blagicaToday’s guest expert in our Intersections series is Blagica Bottigliero, Vice President of Digital Media at Metaverse Mod Squad, a digital engagement agency. With over 16 years of experience in every aspect of Internet development, online marketing, digital communications, traditional public relations and social media technologies, Blagica has a unique background that spans channels and blends corporate know-how, agency dynamics, and start-up flexibility.

KW: You have an extensive history in the digital space. What was it like to be immersed in those early years of emarketing?

BB: When I started my career out at Giant Step — now known as Arc Worldwide, a part of Leo Burnett — I was essentially teaching clients about the web. A big component of the job was education and helping marketers understand the implications of the dot com boom of the 90s.

I was focused on web development strategy and learned a lot about how to build a website and create a user experience.

Then, I moved to Orbitz in the early 2000s where I was a member of their first eMarketing team. I received a hands-on experience across nearly every aspect of online media buying that was available to us.

These experiences equipped me with the building blocks of the web on which I grew my career.

How have you seen digital and brands’ approaches to the customer journey evolve?

I’ve learned that digital marketing is really an art and science.

There are all these interconnected pieces to consider within the customer journey, but the web can get so siloed. In the early days, there weren’t established best practices; we just had to figure it out.

Marketers must take the time to understand the customer.

Now, we have all this data and advanced technology to help inform our decisions. On one hand, I think big data can be really powerful. On the other hand, it’s not valuable unless marketers can access it and know how to use it to create a better customer experience.

As marketers, we have to strike the right balance.

You spent some time as a brand-side marketer at Motorola Mobility leading up its global social media agenda. In today’s social ecosystem, what is some advice you would provide to social marketers about how they should be thinking about both paid and owned strategies?

It really does start with the consumer and the pitcher/catcher relationship of the journey.

First, social marketers need to sit with their analytics teams and understand the paths by which people visit websites. What is the percentage of organic versus paid?  What type of referral traffic is coming in?  Did a new site come to play that could be a potential paid partner? From an owned perspective, what is the quality of traffic coming in from platforms like Facebook and Twitter? How much time is being spent?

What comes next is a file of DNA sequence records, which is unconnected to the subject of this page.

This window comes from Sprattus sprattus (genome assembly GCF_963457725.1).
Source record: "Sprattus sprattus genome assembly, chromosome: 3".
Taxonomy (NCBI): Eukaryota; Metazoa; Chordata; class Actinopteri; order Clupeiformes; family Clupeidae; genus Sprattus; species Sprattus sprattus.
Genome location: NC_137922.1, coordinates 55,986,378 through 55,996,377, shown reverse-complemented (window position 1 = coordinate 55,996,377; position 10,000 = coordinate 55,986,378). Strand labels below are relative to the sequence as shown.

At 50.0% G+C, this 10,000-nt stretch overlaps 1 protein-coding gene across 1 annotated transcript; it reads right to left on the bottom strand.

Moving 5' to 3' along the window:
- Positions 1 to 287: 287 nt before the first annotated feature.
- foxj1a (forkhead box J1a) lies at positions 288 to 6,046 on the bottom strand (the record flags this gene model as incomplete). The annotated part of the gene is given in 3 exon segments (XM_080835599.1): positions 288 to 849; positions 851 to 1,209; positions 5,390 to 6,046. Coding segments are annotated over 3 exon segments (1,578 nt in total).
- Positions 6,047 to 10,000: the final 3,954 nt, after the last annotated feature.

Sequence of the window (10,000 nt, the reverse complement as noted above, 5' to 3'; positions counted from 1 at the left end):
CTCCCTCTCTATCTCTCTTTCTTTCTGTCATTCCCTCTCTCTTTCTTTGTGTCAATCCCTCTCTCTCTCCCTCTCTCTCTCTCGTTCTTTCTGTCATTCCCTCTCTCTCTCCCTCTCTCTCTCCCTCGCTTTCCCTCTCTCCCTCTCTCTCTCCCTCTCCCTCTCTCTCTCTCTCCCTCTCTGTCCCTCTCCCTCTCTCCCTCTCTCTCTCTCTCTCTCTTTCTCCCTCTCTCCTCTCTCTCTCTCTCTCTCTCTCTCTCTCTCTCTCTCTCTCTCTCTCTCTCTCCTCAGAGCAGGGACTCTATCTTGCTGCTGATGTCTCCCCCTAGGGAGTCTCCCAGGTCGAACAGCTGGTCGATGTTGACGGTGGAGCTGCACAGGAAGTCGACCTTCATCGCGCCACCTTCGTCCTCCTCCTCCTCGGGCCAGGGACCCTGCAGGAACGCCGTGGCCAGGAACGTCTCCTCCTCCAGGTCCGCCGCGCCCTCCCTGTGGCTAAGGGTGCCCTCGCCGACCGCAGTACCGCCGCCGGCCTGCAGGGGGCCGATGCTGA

Social marketers need to incorporate basic digital marketing analysis to get behind the ‘how’ of a click. Such data should be shared both among internal brand teams, but also cross agencies.  Only when this data is understood and the baseline is established, can social teams truly create a solid playbook.

How has your own point of view on the role of digital and channels such as search and social changed?

Over the years, what I have come to love about digital is the way you can use technology and the web to connect with people. This is a big part of what I’m doing now at Metaverse Mod Squad. We’re focused on helping brands connect with their customers and communities on a human level.

I recently wrote a piece for Digiday on this topic, making a case for how the importance put on social media influence needs to stop. Today’s consumers are savvy – even if their klout score may not reflect that. Marketers need to bring back the human element to social and invest in those relationships and conversations.

From your perspective, what does the future of digital and cross-channel marketing hold?

We’ve come so far when it comes to innovation and automation, but in a lot of ways, we need to get back to the basics. The industry needs to slow down, get the right talent in place, and become more people-centric.

Marketers must take the time to understand the customer, their day to day, and the psychology of the person.

I’m excited for what the future holds with this mentality in mind.